"Well, let me tell you the worst first! The washing machine just broke down in the middle of washing some things I must have this evening. Would you have time to come home and see if you can fix it? Oh, by the way, the dishwasher overflowed again this morning. Can you call a plumber? You need to come home a little early anyway because my car is in the shop and we need to go pick it up before 5:00. On your way home, could you stop and pick up some bags for the vacuum cleaner. It won't run and I must get the floors done before we have guests this evening! Oh! By the way, how's your day going?…"

Wow! Isn't it great to have all those timesaving machines! What would we do without them?

Now, that's an interesting question. Most of our lives we have been drawn into the pattern of conformity to the great dream of prosperity. It is often called "upward mobility" which, roughly defined, means getting a bigger piece of the "economic pie." Then we can afford to buy more material things which will enhance the quality of our lives and save us time. This is supposed to result in more leisure time to enjoy our hobbies or other entertaining pursuits.

However, to our dismay, we have discovered that all the frustration of maintaining all those "things" often outweighs the advantage of time which was supposed to be saved.

There are times when I long to go back to the days when I didn't have many "this" but life was simple and more pleasurable.

Many people are discovering the futility of upward mobility. Many Christian people are sensing the frustration of chasing the elusive dream which is supposed to be produced

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by having more "things". Perhaps it's time for us to set a new course of action. Perhaps we should start thinking more about "downward mobility."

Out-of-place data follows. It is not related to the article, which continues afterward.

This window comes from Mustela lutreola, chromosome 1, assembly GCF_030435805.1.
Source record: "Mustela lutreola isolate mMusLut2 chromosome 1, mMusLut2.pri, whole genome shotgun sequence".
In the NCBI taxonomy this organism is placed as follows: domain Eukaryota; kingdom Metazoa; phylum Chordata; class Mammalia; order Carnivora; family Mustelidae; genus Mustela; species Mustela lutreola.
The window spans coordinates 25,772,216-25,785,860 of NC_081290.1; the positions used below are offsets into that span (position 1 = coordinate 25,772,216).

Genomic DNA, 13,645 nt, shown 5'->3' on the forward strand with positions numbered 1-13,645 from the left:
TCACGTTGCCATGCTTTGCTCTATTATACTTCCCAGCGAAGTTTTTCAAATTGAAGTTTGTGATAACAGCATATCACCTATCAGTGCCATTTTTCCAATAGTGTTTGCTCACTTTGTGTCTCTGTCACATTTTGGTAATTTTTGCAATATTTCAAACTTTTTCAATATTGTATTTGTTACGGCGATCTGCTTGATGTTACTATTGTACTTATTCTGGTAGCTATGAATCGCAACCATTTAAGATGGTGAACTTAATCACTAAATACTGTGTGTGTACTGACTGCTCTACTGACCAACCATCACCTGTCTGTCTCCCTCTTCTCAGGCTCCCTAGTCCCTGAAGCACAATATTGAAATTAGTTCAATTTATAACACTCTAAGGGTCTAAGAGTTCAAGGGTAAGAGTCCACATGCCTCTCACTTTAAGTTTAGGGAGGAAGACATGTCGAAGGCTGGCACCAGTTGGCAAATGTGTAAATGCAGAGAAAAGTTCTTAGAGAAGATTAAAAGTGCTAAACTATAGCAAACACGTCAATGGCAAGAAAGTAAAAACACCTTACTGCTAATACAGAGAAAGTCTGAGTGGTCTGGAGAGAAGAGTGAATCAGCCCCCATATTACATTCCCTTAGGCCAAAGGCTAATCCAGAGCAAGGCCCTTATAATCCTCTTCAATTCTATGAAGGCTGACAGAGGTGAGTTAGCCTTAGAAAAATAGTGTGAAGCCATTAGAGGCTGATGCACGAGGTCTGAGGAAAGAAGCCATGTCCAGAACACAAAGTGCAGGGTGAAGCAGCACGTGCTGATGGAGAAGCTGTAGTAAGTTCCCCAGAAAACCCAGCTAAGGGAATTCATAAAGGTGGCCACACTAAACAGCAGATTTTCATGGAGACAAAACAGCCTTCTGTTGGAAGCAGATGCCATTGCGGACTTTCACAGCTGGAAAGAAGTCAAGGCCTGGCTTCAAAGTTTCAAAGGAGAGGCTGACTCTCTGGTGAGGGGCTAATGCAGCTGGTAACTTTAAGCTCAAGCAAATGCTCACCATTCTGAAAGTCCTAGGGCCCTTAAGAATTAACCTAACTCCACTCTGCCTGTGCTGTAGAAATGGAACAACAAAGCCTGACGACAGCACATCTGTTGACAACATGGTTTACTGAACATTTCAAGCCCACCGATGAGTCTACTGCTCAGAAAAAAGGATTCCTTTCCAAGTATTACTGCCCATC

At the heart of this concept of "downward mobility" would be the words of Jesus when He said: "Do not store up for yourselves treasures on earth… But store up for yourselves treasures in heaven." (Matthew 6:19-20)

Do you have a storehouse of treasures which have claimed all your time, resources, and commitment?

"Dear Lord, I give You my treasures today. Help me know I can use them to lay up treasures in heaven."

AFFIRMATION FOR THE DAY: When I build a treasure storehouse for myself, it's my responsibility. When I give them to God, they are His responsibility.

– Edward Rickman –

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Luke 12:13-21

Downward Mobility – Part II

The first step and most critical reason for "downward mobility" is the reshaping of our financial priorities to match our spiritual priorities. The spiritual commitments we make are based on the absolute Lordship of Jesus Christ. We submit to that Lordship and determine to follow His precepts in order to maintain our spiritual integrity. However, it is recognizably difficult to change the patterns of our financial habits. Jesus clearly delineates the difference between laying up earthly treasures and laying up heavenly treasures. He does so to help us see the futility of many of our expenditures in comparison to heavenly investments. The obvious solution is a change in priorities. Instead of dreaming of what I can further enjoy with my resources, my attention is turned to what God can accomplish with my resources when they are given for His purposes. What a difference!

The second step in "downward mobility" is to measure the margin between your real needs and your actual income. When we live in a world where a very high percentage of the population does not have access to even basic needs, how can we justify the use of so many of our resources for "beyond need" consumption?

I recently read of a church that has set a seven-year plan for its membership to participate in reprioritization of their financial resources. Perhaps we would be amazed at the number of people who are feeling the "pressures of prosperity" and would be blessed by a plan for "downward mobility".

A third step in the process is the mental and spiritual commitment that says, "I have enough."

In Luke 12, Jesus related the story of the prosperous man who had more resources than he had storage. So he determined to tear down his old barns and build bigger to assure that he would have plenty for retirement.